Birmingham City Centre: 81 intoxication & anti-social behaviour PSPO breaches recorded in 2022

Six officers currently patrol the city centre with the power to identify breaches

Dozens of people were found to have breached public space protection laws in Birmingham city centre last year as authorities crack down on intoxication and anti-social behaviour. The City Centre Public Space Protection Order (CCPSPO) recorded 81 breaches since January 2022, most of which were related to alcohol.

Six officers currently patrol the city centre with the power to identify breaches. This number will decrease to two in March 2023.

What leads to a PSPO breach in the city centre?

Behaviours that could lead to breaching a PSPO include large groups harassing or alarming the public, and possessing or consuming intoxicating substances in a protected area. Drinking alcohol in the open and causing a nuisance is also grounds for a breach, as are incidents of graffiti.

Every breach of a PSPO will result in a warning letter at first, then a fixed penalty notice fine if subsequent breaches occur. Failure to comply with the fixed penalty notice could result in a court summons and a fine of up to £1,000.

The rules were agreed upon this time last year and seek to combat behaviour that could have a ‘detrimental effect on the quality of life’ of those in the area. They give police greater powers to combat anti-social behaviour and look to make the city centre a more wholesome place.

Speaking at a Birmingham City Council meeting this week, head of community safety Pamela Powis said: “We activate breaches mostly to do with alcohol-related issues, secondly with intoxicating substances, and then it’s anti-social behaviour. To date, we haven’t had any breaches to do with graffiti.”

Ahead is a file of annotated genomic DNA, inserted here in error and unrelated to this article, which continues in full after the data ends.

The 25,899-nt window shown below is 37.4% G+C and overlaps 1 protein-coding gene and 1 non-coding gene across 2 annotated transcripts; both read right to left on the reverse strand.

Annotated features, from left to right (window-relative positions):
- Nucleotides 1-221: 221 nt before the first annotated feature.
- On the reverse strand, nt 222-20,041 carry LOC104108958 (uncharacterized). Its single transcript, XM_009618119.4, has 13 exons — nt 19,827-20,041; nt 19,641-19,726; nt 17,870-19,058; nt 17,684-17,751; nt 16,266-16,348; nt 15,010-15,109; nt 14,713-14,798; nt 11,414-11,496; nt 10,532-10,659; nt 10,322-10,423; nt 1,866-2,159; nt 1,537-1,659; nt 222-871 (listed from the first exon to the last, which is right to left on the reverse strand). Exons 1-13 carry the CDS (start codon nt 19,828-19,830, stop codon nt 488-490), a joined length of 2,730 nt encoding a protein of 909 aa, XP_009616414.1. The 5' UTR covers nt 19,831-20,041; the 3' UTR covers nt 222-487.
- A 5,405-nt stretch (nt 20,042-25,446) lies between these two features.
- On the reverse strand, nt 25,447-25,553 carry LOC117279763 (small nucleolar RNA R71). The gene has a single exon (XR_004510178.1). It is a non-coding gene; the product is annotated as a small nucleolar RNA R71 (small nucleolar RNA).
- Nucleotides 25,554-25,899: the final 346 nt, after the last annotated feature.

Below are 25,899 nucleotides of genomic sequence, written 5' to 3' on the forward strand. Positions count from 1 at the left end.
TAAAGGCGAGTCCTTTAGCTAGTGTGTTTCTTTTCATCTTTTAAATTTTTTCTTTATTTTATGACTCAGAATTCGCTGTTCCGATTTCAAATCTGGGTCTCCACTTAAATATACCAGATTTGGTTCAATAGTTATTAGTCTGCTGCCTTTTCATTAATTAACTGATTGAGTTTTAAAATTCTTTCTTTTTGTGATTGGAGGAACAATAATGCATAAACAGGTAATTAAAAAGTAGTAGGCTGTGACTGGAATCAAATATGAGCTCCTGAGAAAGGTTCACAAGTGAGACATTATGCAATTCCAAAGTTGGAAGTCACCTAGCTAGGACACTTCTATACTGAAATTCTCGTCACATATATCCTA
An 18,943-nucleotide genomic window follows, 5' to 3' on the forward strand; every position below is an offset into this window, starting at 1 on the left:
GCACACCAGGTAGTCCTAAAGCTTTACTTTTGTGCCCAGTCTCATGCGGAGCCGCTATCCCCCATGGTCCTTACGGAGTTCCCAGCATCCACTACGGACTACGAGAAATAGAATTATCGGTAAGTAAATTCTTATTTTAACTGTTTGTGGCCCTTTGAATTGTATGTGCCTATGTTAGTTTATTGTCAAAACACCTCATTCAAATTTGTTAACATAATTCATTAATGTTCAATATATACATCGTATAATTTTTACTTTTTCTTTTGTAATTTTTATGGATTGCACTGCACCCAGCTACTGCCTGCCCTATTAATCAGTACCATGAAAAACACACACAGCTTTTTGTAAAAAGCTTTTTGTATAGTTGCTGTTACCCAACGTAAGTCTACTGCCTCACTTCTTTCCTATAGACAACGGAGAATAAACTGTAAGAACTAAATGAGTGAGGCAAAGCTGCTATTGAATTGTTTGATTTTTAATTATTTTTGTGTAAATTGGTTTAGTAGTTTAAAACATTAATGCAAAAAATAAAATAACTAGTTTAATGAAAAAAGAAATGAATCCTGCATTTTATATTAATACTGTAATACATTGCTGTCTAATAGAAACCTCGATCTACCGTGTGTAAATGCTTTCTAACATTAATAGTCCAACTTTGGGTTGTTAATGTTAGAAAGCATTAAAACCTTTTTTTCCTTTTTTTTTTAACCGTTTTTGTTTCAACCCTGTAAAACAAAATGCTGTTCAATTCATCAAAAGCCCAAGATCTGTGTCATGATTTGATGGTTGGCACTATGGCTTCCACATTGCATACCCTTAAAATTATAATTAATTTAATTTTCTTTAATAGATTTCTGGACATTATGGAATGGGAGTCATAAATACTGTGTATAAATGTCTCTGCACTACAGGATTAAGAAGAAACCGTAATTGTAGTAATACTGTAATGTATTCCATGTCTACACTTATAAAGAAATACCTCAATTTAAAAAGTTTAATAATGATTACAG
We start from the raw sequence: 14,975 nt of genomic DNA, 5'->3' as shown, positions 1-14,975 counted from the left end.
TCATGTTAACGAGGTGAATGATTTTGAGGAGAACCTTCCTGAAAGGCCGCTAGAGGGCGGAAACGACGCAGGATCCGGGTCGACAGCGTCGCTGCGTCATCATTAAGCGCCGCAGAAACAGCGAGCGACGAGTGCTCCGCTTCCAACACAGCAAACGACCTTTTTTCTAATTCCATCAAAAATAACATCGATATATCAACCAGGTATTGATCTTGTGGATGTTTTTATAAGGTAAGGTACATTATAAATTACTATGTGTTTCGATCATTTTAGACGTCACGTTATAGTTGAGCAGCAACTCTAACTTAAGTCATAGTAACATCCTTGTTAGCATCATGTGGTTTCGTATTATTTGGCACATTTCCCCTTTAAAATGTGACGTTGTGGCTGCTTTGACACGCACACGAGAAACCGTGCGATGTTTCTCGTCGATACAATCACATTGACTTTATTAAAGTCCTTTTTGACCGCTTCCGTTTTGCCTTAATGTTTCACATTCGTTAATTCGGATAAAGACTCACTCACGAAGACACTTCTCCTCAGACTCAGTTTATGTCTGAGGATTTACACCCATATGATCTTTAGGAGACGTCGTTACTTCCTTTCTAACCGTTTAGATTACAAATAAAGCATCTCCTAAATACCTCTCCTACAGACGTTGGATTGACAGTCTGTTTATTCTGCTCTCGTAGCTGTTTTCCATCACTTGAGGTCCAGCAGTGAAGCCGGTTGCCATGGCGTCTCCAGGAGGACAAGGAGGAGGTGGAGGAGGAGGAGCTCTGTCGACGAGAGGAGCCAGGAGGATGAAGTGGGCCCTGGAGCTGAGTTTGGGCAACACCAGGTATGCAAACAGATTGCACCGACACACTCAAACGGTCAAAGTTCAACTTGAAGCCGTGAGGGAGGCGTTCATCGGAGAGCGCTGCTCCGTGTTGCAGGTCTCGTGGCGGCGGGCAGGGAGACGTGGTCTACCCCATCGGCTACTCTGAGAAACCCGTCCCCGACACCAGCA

The scene where a 13-year-old boy has been stabbed outside the McDonalds by Stephenson Place in Birmingham city centre, January 19, 2023

Has the PSPO helped?

Cllr Izzy Knowles (Lib Dems, Moseley) asked: “There have been recent reports in the press about the amount of crime and anti-social behaviour reported in the city centre which I think is one of the hotspots. I wondered since the PSPO has been introduced, has there been any reduction in that and what difference has it made?”

Ms Powis said further testing on the before-and-after effects is in the pipeline, but when a PSPO is introduced in any location, she said there is a reduction of approximately 20-30 per cent of anti-social behaviour. She added further reductions occur when warning letters start being issued.

On graffiti, Cllr Philip Davis (Lab, Billesley) said: “My concern is the police have a very laid back attitude to prosecution and investigation here. Because they feel the cases of graffiti are unlikely to be treated that seriously by the courts, the police are not really geared up to investigate because, in my experience, graffiti appears at night.

“Really we need the police to be more proactive on this issue, identify the taggers, and get some arrests. There is a problem there which needs addressing in terms of police attitudes.”